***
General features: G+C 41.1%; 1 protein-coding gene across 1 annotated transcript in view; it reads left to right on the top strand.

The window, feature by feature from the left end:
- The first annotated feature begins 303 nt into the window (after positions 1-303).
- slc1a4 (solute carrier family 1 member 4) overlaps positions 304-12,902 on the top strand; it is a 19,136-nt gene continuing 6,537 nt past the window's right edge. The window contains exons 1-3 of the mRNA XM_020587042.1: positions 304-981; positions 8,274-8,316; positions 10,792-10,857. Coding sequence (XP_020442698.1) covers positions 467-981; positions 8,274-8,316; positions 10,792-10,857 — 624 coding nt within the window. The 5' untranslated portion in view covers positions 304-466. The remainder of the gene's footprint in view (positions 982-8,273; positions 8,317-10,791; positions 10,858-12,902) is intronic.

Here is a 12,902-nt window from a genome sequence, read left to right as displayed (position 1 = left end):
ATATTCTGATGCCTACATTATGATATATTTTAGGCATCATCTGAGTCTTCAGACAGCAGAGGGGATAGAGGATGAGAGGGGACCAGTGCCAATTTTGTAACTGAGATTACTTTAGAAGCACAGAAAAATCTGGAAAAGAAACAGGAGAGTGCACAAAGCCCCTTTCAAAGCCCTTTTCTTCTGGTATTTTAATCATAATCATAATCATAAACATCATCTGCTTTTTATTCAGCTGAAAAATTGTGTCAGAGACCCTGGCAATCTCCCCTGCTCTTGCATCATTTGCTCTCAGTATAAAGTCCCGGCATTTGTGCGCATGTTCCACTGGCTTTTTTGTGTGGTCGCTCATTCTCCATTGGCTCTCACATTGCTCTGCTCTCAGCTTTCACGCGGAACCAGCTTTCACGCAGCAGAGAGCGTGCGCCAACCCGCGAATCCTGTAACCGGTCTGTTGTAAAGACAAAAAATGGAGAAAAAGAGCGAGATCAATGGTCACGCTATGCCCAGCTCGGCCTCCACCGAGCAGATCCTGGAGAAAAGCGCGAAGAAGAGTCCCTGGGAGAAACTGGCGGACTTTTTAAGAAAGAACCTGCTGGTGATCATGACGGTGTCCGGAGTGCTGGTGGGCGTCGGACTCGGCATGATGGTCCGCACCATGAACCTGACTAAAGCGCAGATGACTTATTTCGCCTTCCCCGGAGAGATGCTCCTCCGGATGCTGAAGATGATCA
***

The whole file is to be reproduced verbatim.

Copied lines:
General features: G+C 41.1%; 1 protein-coding gene across 1 annotated transcript in view; it reads left to right on the top strand.

The window, feature by feature from the left end:
- The first annotated feature begins 303 nt into the window (after positions 1-303).
- slc1a4 (solute carrier family 1 member 4) overlaps positions 304-12,902 on the top strand; it is a 19,136-nt gene continuing 6,537 nt past the window's right edge. The window contains exons 1-3 of the mRNA XM_020587042.1: positions 304-981; positions 8,274-8,316; positions 10,792-10,857. Coding sequence (XP_020442698.1) covers positions 467-981; positions 8,274-8,316; positions 10,792-10,857 — 624 coding nt within the window. The 5' untranslated portion in view covers positions 304-466. The remainder of the gene's footprint in view (positions 982-8,273; positions 8,317-10,791; positions 10,858-12,902) is intronic.

Here is a 12,902-nt window from a genome sequence, read left to right as displayed (position 1 = left end):
ATATTCTGATGCCTACATTATGATATATTTTAGGCATCATCTGAGTCTTCAGACAGCAGAGGGGATAGAGGATGAGAGGGGACCAGTGCCAATTTTGTAACTGAGATTACTTTAGAAGCACAGAAAAATCTGGAAAAGAAACAGGAGAGTGCACAAAGCCCCTTTCAAAGCCCTTTTCTTCTGGTATTTTAATCATAATCATAATCATAAACATCATCTGCTTTTTATTCAGCTGAAAAATTGTGTCAGAGACCCTGGCAATCTCCCCTGCTCTTGCATCATTTGCTCTCAGTATAAAGTCCCGGCATTTGTGCGCATGTTCCACTGGCTTTTTTGTGTGGTCGCTCATTCTCCATTGGCTCTCACATTGCTCTGCTCTCAGCTTTCACGCGGAACCAGCTTTCACGCAGCAGAGAGCGTGCGCCAACCCGCGAATCCTGTAACCGGTCTGTTGTAAAGACAAAAAATGGAGAAAAAGAGCGAGATCAATGGTCACGCTATGCCCAGCTCGGCCTCCACCGAGCAGATCCTGGAGAAAAGCGCGAAGAAGAGTCCCTGGGAGAAACTGGCGGACTTTTTAAGAAAGAACCTGCTGGTGATCATGACGGTGTCCGGAGTGCTGGTGGGCGTCGGACTCGGCATGATGGTCCGCACCATGAACCTGACTAAAGCGCAGATGACTTATTTCGCCTTCCCCGGAGAGATGCTCCTCCGGATGCTGAAGATGATCA